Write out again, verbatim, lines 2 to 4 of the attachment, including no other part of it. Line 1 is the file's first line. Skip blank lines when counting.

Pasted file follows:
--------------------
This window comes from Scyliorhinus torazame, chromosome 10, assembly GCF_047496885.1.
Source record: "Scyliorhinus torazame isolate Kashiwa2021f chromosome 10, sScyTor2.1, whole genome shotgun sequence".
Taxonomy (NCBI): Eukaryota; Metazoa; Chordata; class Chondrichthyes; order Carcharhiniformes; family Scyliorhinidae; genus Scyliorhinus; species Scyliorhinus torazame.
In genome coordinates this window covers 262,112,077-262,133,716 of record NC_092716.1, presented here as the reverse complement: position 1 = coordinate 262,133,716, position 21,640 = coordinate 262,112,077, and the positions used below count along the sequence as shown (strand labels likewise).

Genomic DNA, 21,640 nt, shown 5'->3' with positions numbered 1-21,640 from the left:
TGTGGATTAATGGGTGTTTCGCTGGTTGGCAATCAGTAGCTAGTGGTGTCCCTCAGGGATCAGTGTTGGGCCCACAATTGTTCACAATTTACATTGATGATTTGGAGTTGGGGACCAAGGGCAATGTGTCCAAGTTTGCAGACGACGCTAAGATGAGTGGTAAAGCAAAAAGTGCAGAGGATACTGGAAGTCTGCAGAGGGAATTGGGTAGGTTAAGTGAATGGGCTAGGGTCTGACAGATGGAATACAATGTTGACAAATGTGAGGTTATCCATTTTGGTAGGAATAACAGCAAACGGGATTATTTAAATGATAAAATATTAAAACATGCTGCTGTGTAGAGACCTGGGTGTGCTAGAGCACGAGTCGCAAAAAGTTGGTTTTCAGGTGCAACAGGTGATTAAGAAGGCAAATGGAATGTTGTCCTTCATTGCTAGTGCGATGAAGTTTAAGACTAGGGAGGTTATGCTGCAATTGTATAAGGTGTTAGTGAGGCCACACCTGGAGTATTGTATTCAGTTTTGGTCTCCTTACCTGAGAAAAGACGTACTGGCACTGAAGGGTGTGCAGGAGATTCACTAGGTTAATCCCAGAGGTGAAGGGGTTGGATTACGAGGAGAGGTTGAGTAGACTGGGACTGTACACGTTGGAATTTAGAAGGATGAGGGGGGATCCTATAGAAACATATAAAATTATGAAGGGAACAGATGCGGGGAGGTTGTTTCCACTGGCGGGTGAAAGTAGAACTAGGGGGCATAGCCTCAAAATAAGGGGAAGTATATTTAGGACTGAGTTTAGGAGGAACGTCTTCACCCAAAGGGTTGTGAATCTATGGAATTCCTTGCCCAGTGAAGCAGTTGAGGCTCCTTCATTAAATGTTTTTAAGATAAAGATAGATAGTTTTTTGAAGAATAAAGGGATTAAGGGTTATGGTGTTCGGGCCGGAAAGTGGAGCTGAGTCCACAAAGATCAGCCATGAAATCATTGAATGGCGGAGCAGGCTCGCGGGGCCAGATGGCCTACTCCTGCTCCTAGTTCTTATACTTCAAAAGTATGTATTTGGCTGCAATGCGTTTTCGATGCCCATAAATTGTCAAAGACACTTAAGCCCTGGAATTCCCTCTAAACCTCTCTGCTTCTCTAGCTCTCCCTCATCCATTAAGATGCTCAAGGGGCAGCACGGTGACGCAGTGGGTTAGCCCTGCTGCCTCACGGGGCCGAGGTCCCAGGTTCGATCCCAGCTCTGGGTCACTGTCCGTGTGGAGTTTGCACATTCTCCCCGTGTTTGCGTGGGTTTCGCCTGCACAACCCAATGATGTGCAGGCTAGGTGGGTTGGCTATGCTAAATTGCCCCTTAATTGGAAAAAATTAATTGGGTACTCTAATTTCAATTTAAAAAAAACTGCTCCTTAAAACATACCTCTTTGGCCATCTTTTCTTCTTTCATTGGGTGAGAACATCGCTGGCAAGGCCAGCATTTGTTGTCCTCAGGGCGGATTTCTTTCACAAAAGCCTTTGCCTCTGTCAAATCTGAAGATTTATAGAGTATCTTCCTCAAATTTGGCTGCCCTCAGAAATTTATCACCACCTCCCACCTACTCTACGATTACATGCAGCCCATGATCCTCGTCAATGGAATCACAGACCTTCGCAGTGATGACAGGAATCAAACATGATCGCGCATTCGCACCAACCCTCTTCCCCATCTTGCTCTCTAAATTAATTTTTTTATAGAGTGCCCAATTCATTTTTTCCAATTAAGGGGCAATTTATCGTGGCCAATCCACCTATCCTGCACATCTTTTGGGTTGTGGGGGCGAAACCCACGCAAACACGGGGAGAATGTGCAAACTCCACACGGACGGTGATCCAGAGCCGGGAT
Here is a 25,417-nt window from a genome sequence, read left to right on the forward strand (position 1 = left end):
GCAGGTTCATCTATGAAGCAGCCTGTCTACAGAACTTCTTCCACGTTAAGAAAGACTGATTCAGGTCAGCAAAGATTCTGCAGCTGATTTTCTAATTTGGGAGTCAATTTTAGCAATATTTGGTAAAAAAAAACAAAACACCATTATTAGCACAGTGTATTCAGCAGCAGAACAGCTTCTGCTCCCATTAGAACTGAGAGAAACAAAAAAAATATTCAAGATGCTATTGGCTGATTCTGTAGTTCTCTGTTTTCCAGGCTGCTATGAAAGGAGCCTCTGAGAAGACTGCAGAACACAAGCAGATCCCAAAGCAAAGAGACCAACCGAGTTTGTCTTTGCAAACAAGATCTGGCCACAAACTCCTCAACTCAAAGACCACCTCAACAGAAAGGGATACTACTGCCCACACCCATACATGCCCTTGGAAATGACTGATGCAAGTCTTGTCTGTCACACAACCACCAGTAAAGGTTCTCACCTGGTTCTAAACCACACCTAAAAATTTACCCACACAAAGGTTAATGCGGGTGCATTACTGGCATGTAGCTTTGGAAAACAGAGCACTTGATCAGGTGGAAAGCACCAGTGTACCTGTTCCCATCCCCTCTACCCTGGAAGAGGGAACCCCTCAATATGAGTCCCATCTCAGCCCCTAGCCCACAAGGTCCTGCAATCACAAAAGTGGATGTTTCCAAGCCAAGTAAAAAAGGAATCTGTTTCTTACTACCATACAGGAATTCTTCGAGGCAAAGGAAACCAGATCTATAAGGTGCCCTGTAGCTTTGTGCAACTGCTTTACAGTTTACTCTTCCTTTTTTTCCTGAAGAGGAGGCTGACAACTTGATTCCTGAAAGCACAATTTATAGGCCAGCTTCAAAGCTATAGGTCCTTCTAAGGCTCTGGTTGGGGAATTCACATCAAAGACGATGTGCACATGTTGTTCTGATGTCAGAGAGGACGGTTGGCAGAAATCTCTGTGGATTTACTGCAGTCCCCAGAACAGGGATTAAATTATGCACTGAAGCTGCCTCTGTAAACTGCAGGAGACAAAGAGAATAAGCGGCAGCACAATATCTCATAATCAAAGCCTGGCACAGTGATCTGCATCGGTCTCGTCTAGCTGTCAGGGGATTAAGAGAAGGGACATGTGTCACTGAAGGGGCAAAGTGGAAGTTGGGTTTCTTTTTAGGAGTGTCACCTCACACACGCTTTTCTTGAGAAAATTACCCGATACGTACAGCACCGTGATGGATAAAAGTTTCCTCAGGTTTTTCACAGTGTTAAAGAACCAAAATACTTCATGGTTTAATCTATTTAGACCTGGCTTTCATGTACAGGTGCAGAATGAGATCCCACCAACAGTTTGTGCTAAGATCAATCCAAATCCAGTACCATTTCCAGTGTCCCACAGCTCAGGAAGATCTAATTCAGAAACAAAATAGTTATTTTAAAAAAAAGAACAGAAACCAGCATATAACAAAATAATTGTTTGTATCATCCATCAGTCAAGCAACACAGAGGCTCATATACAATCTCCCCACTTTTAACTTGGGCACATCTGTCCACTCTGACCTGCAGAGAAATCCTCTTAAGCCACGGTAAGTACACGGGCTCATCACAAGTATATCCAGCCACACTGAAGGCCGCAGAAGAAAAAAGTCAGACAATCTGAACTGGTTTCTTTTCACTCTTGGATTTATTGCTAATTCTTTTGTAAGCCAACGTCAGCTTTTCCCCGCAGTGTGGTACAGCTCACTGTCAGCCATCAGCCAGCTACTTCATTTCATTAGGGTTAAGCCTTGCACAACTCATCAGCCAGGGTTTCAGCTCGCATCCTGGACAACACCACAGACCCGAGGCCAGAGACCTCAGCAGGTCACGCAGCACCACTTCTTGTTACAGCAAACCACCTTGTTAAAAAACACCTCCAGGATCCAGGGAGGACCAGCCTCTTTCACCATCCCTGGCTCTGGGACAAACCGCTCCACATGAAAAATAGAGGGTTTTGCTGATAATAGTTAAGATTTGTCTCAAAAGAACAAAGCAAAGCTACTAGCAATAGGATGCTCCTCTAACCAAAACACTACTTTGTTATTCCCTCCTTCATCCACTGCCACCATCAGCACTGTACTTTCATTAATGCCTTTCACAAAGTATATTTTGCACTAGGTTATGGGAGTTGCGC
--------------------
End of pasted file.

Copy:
Source record: "Scyliorhinus torazame isolate Kashiwa2021f chromosome 10, sScyTor2.1, whole genome shotgun sequence".
Taxonomy (NCBI): Eukaryota; Metazoa; Chordata; class Chondrichthyes; order Carcharhiniformes; family Scyliorhinidae; genus Scyliorhinus; species Scyliorhinus torazame.
In genome coordinates this window covers 262,112,077-262,133,716 of record NC_092716.1, presented here as the reverse complement: position 1 = coordinate 262,133,716, position 21,640 = coordinate 262,112,077, and the positions used below count along the sequence as shown (strand labels likewise).